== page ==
It’s not just their suits that separate a Harvey Specter or an Alan Shore from other lawyers!
In today’s world, it’s not enough to be an expert in your area or top of your class in law school; lawyers now need a host of diverse skill sets to progress in their career. Employers no longer look at only academic scores while hiring. Modern lawyers must not only ace their legal game but also possess and sharpen their emotional and soft skills. Here are a few modern-day requisites of the trade:
- Commercial and technological awareness
One of the most employable skills for a lawyer today is commercial awareness. Firms expect their lawyers to keep abreast of current developments in local, national and global politics, policy and business. This is particularly relevant if there are any issues that might impact the law firm and its clients. Clients also expect their lawyers to not only fully understand their business but also keep an eye on their numbers and strategic opportunities. Legal help is needed at every stage of setting up a business, and lawyers with sound business sense and a knowledge of how markets and economies function gain a competitive edge.
The prevalence of online economy requires lawyers to be efficient at handling email and the internet. For example, lawyers need to be adept at smart telephony and communication tools to be able to work with remote clients and location-agnostic teams. In today’s tech-driven world, it is imperative to know how tech products and a tech company function. A foot in the startup/ app ecosystem ensures business growth. Speaking their language and fitting in with their culture is necessary to remain relevant. Atrium, a boutique law firm specializing in startups, served over 400 clients in just two years. Lawyers can also create tech products that help automate their processes by using coding tools such as chatbots.
- People skills and nurturing relationships
Soft skills are important in all professions but especially in law. A lawyer needs to build on a foundation of trust. To fulfil their roles as advisors and confidantes, their ability to communicate, to empathize is paramount. They need to inspire confidence. Representing their clients in court, settling negotiations and distilling complex information requires them to be both a good orator and a good listener. Lawyers work with a spectrum of people, right from members of the judiciary to colleagues in their own firms. At all times, they need to be good team players, personable and courteous even under stress. A successful lawyer is one who can walk into any room and gauge its atmosphere by reading the nonverbal cues and body language of those present. For example, in-house lawyers have to balance a multi-dimensional role, as they need to advance organizational strategy and align with their internal clients while they retain their independence and ensure compliance with the law, which is a lawyer’s core obligation.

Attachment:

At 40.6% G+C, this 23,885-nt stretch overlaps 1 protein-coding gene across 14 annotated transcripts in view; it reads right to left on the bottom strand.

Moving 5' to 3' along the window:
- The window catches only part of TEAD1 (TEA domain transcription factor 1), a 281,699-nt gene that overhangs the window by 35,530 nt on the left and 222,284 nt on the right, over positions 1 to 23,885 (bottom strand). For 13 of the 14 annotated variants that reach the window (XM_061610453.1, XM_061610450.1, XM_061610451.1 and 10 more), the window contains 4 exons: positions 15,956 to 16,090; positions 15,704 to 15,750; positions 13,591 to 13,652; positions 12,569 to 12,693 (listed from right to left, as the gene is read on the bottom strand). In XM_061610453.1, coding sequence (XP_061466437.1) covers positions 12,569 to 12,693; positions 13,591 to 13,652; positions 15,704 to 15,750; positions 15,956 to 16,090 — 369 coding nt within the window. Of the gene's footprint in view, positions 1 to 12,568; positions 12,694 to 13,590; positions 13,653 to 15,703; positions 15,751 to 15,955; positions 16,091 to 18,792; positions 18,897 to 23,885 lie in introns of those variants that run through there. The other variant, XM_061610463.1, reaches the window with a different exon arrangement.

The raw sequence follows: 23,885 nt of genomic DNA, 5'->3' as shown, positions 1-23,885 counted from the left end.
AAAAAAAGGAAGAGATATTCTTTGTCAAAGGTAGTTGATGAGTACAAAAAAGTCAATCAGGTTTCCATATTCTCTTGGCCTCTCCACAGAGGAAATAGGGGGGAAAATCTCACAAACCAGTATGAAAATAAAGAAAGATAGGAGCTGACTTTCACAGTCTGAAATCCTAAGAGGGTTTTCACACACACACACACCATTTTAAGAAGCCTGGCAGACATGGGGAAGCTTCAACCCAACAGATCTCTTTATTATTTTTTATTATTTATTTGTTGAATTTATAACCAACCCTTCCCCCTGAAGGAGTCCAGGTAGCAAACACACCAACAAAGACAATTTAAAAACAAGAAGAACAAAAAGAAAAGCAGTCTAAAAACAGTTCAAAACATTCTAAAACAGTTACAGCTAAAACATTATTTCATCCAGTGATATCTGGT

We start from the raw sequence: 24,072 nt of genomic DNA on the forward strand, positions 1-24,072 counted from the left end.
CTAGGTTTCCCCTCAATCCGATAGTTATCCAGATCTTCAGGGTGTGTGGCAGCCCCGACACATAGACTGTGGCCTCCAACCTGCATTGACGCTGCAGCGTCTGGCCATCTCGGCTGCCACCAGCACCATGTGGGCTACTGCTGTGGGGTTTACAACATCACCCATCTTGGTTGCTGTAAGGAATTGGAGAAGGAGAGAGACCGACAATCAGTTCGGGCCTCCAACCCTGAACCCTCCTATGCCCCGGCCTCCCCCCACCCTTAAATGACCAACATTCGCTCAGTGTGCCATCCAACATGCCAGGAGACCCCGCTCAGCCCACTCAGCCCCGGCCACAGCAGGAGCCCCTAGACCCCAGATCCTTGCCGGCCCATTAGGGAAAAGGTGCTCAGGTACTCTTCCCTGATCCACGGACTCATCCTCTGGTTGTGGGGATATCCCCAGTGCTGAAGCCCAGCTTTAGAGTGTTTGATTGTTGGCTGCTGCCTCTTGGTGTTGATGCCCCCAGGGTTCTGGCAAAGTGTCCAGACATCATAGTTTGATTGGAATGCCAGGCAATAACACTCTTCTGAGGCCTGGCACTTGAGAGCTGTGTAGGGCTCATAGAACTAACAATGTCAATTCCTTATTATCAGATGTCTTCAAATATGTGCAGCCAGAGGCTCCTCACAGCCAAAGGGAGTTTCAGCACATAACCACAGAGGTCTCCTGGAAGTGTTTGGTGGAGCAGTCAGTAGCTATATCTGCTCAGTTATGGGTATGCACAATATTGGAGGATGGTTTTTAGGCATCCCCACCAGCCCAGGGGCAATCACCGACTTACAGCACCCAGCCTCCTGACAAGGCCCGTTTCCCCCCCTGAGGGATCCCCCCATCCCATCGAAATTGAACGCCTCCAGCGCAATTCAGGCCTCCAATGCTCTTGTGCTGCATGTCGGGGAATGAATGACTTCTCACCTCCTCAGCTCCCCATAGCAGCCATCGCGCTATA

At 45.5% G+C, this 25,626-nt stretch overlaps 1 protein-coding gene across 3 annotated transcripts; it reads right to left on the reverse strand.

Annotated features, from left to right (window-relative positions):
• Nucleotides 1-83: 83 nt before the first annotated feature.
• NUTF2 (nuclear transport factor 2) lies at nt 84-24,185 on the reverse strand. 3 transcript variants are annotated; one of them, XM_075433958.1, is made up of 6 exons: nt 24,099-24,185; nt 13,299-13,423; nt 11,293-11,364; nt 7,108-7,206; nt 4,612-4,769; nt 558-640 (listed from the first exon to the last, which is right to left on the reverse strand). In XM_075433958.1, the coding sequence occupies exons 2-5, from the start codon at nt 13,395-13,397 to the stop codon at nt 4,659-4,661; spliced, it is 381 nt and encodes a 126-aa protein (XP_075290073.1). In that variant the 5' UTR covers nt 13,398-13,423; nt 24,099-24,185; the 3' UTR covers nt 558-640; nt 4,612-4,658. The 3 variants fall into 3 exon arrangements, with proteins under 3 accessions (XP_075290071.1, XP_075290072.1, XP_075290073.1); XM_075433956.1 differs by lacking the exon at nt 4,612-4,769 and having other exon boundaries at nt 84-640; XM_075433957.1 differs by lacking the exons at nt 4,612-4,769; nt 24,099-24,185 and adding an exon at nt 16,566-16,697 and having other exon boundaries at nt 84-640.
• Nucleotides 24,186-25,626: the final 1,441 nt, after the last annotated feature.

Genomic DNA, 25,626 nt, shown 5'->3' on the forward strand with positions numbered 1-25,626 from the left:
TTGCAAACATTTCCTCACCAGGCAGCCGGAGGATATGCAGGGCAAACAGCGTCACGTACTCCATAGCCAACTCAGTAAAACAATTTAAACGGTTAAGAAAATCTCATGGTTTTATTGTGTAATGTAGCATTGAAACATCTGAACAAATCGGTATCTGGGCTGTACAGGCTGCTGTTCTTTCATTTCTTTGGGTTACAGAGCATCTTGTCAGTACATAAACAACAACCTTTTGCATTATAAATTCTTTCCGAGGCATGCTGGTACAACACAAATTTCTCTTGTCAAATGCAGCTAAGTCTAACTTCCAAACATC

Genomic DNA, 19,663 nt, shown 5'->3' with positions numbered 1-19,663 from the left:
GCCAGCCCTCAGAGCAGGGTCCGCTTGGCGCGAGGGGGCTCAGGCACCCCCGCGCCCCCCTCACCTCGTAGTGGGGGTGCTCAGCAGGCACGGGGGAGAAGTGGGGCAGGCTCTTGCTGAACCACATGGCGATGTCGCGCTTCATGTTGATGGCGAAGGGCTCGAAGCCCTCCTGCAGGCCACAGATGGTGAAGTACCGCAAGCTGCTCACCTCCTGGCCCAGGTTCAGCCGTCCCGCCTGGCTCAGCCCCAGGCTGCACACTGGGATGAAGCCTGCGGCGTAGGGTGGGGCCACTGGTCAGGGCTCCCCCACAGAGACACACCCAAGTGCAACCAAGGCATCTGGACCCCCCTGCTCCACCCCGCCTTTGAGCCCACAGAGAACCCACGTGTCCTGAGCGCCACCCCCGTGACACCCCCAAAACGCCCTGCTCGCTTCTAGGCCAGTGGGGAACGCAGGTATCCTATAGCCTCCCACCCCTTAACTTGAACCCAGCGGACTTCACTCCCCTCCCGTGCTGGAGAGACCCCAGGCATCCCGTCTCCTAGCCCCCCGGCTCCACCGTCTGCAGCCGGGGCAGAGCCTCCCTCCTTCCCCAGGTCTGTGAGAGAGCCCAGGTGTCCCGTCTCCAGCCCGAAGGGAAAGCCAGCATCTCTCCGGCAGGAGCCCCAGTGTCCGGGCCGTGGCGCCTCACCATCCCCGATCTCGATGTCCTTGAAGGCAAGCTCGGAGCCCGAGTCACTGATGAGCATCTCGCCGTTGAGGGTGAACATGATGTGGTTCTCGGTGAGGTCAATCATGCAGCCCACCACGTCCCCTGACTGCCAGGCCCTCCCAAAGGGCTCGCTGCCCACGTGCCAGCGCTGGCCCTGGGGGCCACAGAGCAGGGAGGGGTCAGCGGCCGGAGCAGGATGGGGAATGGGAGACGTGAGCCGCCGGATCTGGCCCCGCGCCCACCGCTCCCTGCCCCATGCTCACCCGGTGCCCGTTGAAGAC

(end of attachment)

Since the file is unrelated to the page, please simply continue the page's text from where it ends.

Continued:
Conflict resolution during arbitration and legal proceedings also requires a good deal of people skills. Lawyers must be able to relate to all parties, be relatable themselves and understand the situation from multiple viewpoints to find common ground. For example, some lawyers often make blunders such as assuming they know more than they actually do and repeatedly ignore obvious body language showing discomfort; both of these can end up offending a client, witness or jury — turning them hostile. Law firms grow by nurturing client relationships. Lawyers must take a genuine interest in their client’s welfare and connect with them on a personal level, rather than treat them as mere transactions.
- Personal brand building
In the early stages of their career, lawyers must focus on growth hacking and building their brand. Using social-media platforms like LinkedIn to show experience and professional achievements has now become professional hygiene. Before hiring, more and more recruiters look at social media presence, online recommendations, connections and followers. Crafting a good online persona and producing regular, relevant content distinguishes a lawyer as a thought leader. For example, it’s especially important that lawyers have strong profiles on law-specific sites such as Avvo or Martindale (and associated sites). Contributing to publications, and publishing white papers and presentations help build a solid and sharp reputation. Using online advertising tools and optimizing for search engines is key to generating new business. According to the ABA Tech Report, 80% of lawyers in firms of 500+ who maintain a legal blog report getting clients as a result of this activity.